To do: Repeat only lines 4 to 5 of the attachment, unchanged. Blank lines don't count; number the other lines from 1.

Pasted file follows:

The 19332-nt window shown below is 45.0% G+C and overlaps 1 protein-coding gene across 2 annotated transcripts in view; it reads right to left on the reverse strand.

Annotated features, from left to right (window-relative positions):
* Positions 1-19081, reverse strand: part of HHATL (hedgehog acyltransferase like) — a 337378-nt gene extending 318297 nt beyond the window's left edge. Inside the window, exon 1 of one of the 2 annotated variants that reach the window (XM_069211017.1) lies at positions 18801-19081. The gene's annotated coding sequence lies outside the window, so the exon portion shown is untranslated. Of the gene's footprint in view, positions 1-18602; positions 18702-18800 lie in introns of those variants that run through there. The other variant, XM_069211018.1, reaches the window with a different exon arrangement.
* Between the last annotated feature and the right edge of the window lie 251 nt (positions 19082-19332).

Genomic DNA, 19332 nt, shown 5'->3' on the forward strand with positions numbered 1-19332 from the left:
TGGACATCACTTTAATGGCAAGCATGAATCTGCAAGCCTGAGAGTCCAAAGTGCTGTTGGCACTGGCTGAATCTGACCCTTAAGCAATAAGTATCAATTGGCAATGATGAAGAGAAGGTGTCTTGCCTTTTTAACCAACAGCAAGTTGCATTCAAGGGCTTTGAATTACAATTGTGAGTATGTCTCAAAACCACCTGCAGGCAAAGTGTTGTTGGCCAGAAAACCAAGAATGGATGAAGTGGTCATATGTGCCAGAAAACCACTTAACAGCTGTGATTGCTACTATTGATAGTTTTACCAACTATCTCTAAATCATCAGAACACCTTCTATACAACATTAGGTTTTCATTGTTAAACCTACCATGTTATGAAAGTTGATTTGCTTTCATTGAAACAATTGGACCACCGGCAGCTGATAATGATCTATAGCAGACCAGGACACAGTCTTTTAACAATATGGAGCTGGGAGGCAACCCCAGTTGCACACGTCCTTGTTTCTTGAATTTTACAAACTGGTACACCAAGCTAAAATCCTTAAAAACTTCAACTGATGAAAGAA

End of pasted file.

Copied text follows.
* Between the last annotated feature and the right edge of the window lie 251 nt (positions 19082-19332).

Genomic DNA, 19332 nt, shown 5'->3' on the forward strand with positions numbered 1-19332 from the left: